The most staunch defender of this routine is Smiler (Maya Rudolph), the most sickeningly happy emoji in all of Textopolis, who enforces the trend like an overseer of totalitarian government. When Gene is seen panicking in his cell at a key moment of use, however, it sends a strange image to the phone that is baffling, leading its owner to suspect something wrong with his electronic device. Smiler perceives this as an outright threat to the stability of their world, and she dispatches giant robotic soldiers out to erase him from the data. Not taking kindly to this threat, Gene and Hi-5 leave Textopolis in search of a hacker who might be willing to program them into conformists, which leads them to the company of Jailbreak (Anna Farris), a renegade emoji on a mission to flee the phone and enter the cloud, where she can be safe from those inconvenient device reboots. Smart move. Unfortunately for her, she is unknowingly saddled with company of two sidekicks whose personalities are measured by immature one-liners or ridiculous double-entendres. Somehow, someway, she sees something endearing enough in Gene to be attracted to him – what that exactly is, I dare not wonder, lest I get into figuring out the bizarre mating habits of talking cellphone images.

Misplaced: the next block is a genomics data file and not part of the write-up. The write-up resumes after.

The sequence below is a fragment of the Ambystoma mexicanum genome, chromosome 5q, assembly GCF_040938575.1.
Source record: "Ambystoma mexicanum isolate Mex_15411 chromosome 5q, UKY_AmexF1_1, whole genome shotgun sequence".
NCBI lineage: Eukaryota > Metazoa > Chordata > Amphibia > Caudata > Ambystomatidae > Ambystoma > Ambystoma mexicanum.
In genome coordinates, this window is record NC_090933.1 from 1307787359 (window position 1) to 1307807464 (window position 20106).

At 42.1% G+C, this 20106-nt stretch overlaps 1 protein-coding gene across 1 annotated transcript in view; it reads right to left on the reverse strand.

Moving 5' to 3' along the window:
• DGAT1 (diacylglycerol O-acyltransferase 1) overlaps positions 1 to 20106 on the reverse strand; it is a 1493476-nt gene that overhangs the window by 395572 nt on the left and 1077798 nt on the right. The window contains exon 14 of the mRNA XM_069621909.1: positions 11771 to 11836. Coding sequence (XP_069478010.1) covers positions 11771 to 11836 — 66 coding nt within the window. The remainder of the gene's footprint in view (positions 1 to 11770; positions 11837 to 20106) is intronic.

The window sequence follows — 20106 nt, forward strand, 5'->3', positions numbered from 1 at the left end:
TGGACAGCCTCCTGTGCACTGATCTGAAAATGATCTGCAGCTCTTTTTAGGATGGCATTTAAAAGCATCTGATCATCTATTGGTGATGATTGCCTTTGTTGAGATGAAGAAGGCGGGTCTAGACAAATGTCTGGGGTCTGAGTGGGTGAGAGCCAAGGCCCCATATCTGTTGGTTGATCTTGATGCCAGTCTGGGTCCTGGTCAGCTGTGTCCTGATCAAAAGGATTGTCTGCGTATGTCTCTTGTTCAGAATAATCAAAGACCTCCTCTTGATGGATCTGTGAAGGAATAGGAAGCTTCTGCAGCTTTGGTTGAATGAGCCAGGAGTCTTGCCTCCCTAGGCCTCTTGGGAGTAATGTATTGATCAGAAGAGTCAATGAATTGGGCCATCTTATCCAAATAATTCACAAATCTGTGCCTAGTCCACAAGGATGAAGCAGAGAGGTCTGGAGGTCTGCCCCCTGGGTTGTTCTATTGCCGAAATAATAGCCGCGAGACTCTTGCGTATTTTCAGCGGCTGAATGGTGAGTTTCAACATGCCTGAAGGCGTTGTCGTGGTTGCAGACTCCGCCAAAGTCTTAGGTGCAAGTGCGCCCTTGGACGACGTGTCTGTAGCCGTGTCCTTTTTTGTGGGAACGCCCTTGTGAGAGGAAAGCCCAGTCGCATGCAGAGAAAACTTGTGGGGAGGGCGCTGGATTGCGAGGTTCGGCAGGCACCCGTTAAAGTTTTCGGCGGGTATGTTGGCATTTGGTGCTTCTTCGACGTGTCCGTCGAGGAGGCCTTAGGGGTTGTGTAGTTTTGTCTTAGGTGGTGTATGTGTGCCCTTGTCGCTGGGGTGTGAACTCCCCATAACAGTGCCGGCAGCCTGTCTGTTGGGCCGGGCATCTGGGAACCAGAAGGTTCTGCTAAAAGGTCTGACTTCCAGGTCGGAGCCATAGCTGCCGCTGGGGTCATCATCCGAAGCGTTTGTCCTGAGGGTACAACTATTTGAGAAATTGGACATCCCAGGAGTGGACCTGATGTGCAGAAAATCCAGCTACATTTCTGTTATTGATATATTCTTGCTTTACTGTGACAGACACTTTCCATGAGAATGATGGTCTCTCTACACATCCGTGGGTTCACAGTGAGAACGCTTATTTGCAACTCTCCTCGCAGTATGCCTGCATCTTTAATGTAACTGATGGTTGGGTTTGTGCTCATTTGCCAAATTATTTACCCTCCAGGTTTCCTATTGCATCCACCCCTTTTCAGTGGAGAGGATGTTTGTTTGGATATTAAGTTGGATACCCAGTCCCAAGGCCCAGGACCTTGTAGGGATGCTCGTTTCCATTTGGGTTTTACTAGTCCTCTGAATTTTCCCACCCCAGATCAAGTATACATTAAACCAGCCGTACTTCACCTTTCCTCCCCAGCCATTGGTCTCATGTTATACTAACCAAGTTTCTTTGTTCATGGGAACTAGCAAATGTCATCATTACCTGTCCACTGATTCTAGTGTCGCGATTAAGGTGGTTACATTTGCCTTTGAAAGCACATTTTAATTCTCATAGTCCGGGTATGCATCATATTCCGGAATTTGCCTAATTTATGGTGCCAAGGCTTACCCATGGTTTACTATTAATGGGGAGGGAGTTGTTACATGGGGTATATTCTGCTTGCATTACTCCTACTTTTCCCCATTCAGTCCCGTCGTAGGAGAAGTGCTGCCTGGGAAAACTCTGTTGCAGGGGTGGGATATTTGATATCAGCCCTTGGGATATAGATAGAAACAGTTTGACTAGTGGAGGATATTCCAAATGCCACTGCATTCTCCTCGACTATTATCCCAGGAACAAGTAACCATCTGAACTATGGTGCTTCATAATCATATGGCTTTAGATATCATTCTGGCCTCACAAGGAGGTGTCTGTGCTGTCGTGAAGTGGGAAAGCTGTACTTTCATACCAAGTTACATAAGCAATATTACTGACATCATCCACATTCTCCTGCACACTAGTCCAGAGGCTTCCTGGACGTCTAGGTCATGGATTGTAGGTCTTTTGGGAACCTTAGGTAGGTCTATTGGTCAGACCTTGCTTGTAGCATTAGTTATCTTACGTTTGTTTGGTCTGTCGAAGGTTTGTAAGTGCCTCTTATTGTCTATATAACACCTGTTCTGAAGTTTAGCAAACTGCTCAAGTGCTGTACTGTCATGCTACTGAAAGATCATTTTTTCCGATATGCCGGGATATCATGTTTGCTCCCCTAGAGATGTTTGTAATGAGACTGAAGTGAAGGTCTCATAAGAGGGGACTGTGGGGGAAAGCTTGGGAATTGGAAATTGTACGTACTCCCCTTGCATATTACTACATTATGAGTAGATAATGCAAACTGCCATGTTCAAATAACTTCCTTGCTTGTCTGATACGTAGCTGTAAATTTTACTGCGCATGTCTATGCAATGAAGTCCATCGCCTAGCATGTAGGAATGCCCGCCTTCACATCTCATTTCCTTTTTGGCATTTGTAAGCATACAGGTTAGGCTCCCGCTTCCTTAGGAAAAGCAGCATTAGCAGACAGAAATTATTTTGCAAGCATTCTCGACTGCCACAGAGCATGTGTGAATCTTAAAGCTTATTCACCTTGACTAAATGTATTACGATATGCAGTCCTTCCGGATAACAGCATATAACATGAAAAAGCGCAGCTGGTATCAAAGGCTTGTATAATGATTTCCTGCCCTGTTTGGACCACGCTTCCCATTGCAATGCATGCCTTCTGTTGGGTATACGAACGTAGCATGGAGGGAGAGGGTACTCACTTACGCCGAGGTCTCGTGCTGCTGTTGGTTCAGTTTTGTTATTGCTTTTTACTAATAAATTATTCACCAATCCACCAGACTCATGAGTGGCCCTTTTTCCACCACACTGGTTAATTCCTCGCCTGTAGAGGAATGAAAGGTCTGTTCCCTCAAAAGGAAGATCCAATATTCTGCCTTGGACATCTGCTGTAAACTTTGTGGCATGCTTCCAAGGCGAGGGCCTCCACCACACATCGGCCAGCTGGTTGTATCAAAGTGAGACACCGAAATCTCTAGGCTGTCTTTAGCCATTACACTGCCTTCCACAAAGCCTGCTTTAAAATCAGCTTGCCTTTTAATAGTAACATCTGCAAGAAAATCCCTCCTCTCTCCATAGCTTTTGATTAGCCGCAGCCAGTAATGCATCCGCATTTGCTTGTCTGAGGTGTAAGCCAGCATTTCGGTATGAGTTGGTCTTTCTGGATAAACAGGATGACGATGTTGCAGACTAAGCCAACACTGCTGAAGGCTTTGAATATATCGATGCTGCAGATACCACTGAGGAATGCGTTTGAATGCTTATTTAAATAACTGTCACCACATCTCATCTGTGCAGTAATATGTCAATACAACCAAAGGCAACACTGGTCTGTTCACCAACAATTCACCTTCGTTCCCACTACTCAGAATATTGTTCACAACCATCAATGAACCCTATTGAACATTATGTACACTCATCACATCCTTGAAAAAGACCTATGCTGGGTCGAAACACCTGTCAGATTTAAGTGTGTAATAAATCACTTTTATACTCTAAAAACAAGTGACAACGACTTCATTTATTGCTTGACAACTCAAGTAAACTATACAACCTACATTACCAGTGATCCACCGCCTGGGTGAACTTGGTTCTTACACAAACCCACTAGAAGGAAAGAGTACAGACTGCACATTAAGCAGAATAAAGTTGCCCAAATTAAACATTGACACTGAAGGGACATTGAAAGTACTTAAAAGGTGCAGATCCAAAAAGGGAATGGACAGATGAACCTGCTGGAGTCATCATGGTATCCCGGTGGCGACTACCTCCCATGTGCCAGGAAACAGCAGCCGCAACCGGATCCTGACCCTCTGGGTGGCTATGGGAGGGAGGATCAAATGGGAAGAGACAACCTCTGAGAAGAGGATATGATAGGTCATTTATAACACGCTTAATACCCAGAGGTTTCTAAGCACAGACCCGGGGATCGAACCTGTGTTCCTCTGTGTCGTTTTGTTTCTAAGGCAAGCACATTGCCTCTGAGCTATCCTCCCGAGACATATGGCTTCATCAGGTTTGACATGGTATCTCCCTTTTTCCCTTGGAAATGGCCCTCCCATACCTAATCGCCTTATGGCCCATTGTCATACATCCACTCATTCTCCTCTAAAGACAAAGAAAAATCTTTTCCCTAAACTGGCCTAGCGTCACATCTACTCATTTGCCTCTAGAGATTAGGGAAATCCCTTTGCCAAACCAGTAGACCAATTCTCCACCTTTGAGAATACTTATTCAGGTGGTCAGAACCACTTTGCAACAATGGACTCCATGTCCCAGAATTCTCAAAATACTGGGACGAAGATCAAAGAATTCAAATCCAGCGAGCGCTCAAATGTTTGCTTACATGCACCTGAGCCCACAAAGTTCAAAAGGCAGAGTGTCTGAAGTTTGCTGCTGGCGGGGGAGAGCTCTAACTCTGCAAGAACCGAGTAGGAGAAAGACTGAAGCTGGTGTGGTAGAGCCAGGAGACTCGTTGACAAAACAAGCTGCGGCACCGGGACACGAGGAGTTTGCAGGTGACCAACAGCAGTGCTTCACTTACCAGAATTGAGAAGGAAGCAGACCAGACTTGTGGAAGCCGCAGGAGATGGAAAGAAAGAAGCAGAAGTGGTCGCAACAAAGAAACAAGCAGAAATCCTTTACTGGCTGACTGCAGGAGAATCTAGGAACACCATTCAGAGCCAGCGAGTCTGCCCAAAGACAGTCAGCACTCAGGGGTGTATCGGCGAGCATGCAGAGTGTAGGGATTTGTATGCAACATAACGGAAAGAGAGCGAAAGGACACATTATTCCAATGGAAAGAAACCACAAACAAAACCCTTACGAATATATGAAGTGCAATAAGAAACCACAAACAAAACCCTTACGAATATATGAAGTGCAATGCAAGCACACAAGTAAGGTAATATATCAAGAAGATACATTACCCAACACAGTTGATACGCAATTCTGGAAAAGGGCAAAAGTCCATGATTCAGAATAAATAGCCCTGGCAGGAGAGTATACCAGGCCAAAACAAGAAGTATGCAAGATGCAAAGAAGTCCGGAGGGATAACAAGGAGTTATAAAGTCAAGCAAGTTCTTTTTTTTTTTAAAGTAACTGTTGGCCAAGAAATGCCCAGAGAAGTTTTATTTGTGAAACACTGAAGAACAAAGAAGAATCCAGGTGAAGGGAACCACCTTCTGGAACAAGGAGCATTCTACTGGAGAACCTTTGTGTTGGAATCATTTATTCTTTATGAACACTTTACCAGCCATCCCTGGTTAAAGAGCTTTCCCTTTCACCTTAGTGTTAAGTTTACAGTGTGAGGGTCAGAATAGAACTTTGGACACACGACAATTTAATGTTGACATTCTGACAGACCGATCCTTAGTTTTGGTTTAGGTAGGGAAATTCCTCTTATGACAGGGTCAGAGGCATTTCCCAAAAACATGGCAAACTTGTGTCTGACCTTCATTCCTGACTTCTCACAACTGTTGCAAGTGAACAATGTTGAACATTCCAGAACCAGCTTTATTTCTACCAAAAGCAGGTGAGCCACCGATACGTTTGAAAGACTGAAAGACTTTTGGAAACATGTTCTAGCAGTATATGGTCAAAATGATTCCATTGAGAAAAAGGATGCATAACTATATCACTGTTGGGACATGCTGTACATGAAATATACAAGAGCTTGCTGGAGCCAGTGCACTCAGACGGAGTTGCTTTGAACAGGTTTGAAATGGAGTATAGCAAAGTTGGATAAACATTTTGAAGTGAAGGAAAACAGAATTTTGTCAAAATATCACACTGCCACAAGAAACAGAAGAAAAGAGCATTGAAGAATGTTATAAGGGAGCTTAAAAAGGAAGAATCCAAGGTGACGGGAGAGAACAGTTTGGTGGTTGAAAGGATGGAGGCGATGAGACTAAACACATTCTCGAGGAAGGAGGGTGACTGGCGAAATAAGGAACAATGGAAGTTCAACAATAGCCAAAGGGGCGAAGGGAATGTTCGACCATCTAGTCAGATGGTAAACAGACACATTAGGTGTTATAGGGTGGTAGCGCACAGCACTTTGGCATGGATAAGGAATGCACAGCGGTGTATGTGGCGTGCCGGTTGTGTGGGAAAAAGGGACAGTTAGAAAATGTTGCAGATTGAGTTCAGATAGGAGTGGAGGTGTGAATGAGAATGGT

What is consistent here is the simplicity of the journey. Nothing deep or meaningful happens to them. It can’t, because to have something more than just a surface exchange implies there is more to an emoji than meets the eye. But by making an animated film about this subject, without any of the elaborate twists or underlying psychology that works well in the Pixar yarns, the filmmakers have enacted an ironic case of self-fulfilling prophecy. These are characters too dimwitted or simple to sustain a movie, and their adventures move with all the rhythm of a Saturday morning serial, where everything can be surmised by simple minds in the first ten minutes. Younger kids might be wowed by the color or even amused by the humor, but it will speak nothing to their imaginations; everything functions without much sense of enthusiasm to do more than the status quo. In the era of high-pitched enthusiasts working at the controls of most cartoons, what is the use of that? The motivation is a depressing one: the studio wants your money and offers you nothing more than 90 minutes of meaningless movement in exchange.